for n in range(1, nt):
        for j in range(npts):
            syn[j] += cofs[n][0]*np.cos(n*t[j]) + cofs[n][1]*np.sin(n*t[j])
    return (syn)

# Define K-index conversion table for ESK
K_conversions = {
    f"K{level}": level_bin 
    for level, level_bin in enumerate(
        (0, 8, 15, 30, 60, 105, 180, 300, 500, 750)
    )
}
# Define reverse mapping
nT_to_K = {v: k for k, v in K_conversions.items()}

def K_calc(d, synd, Kb=K_conversions):
    tmp = np.ptp((d-synd).reshape(8,180), axis=1)
    return(list(np.digitize(tmp, bins=list(Kb.values()), right=False)-1))

def load_official_K(filepath=esk_k_ind_file):
    df = pd.read_csv(filepath, skiprows=0, header=None, delim_whitespace=True,  
                     parse_dates=[[2,1,0]], index_col=0)
    df = df.drop(3, axis=1)
    df.index.name='Date'
    df.columns = ['00','03','06','09','12','15','18','21']
    return(df)

def load_ESK_2003():
    request = SwarmRequest()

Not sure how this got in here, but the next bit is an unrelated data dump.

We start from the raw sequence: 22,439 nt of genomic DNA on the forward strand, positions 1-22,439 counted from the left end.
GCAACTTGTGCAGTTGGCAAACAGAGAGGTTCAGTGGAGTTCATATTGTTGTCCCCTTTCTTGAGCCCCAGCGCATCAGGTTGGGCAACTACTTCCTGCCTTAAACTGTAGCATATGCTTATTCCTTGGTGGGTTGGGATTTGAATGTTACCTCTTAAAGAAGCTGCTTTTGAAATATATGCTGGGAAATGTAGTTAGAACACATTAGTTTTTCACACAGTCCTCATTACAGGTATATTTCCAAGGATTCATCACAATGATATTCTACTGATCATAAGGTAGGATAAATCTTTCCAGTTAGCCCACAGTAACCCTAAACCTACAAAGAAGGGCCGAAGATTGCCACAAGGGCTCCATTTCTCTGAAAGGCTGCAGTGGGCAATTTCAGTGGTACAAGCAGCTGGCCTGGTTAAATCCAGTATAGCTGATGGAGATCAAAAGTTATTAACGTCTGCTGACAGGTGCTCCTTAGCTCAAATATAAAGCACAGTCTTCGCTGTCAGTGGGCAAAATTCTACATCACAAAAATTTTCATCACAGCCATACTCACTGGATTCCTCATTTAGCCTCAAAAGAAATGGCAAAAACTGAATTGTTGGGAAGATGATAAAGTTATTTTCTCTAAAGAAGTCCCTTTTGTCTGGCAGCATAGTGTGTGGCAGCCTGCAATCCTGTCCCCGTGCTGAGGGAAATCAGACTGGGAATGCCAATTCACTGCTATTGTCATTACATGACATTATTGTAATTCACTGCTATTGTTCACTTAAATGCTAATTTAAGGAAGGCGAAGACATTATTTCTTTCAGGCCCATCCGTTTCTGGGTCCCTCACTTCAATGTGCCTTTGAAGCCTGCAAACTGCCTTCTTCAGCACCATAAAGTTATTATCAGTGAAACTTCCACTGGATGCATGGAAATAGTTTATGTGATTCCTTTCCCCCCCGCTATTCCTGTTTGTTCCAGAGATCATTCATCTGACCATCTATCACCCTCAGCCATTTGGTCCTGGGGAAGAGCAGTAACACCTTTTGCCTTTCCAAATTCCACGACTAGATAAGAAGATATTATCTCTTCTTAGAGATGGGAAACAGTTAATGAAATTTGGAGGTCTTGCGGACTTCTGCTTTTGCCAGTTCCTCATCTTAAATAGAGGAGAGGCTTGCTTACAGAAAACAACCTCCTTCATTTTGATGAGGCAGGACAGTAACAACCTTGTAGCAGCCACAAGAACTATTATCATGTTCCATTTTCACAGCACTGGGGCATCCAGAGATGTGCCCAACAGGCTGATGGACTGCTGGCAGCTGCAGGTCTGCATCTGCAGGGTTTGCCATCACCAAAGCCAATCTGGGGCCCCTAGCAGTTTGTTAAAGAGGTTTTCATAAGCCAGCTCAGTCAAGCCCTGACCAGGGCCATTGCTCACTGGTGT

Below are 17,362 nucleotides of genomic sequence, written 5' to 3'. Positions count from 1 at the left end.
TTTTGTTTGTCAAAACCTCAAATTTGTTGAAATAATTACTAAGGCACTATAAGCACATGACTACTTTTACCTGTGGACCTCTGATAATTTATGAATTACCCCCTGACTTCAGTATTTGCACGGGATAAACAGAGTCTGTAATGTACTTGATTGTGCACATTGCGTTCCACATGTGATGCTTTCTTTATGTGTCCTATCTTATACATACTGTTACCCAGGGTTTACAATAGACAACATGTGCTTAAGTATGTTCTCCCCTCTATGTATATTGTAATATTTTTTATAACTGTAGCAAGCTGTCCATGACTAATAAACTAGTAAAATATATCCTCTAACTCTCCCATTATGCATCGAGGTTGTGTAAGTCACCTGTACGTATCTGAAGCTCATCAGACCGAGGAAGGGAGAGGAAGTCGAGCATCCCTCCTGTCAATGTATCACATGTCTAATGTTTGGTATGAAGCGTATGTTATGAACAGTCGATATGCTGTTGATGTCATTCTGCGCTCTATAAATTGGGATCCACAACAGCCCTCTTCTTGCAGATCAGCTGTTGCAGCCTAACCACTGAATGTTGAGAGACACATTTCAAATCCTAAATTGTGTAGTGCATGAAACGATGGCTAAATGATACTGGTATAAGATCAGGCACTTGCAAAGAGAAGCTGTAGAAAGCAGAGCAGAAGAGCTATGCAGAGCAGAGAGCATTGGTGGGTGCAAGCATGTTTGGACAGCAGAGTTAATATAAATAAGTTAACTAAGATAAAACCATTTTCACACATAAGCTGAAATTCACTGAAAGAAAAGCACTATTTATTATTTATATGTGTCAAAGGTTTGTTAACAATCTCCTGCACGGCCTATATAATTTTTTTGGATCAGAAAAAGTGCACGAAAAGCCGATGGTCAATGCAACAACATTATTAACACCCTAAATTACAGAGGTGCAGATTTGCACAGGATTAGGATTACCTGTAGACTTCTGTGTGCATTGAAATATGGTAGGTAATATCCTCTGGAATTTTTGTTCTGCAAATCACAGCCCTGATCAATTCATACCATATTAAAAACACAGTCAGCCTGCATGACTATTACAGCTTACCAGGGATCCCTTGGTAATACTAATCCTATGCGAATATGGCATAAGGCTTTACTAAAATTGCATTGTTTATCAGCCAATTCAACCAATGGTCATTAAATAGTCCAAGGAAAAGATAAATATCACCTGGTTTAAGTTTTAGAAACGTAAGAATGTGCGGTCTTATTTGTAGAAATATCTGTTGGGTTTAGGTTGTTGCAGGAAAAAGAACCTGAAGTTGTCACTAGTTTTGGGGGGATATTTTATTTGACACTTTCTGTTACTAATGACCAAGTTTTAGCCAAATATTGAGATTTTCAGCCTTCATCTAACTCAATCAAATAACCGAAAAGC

request.set_collection(f"SW_OPER_AUX_OBSM2_:ESK", verbose=False)
    request.set_products(measurements=["B_NEC", "IAGA_code"])
    data = request.get_between(
        dt.datetime(2003, 1, 1),
        dt.datetime(2004, 1, 1),
    )
    df = data.as_dataframe(expand=True).drop(
        columns=["Spacecraft"]
    )
    df = df.rename(columns={f"B_NEC_{i}": j for i, j in zip("NEC", "XYZ")})
    return df

First, load in (X, Y, Z) one-minute data from Eskdalemuir for 2003 into a pandas dataframe.

df_obs = load_ESK_2003()
df_obs.head()
IAGA_code Radius Latitude Longitude X Y Z
Timestamp
2003-01-01 00:00:00 ESK 6.363967e+06 55.119672 356.8 17196.514832 -1473.2 46252.152020
2003-01-01 00:01:00 ESK 6.363967e+06 55.119672 356.8 17196.014835 -1473.4 46252.150446
2003-01-01 00:02:00 ESK 6.363967e+06 55.119672 356.8 17196.514832 -1473.4 46252.152020
2003-01-01 00:03:00 ESK 6.363967e+06 55.119672 356.8 17196.715461 -1473.8 46251.952650
2003-01-01 00:04:00 ESK 6.363967e+06 55.119672 356.8 17197.115459 -1473.7 46251.953909

Load the official K index data (available from http://www.geomag.bgs.ac.uk/data_service/data/magnetic_indices/k_indices) to compare with later.

df_K_official = load_official_K()
df_K_official.head()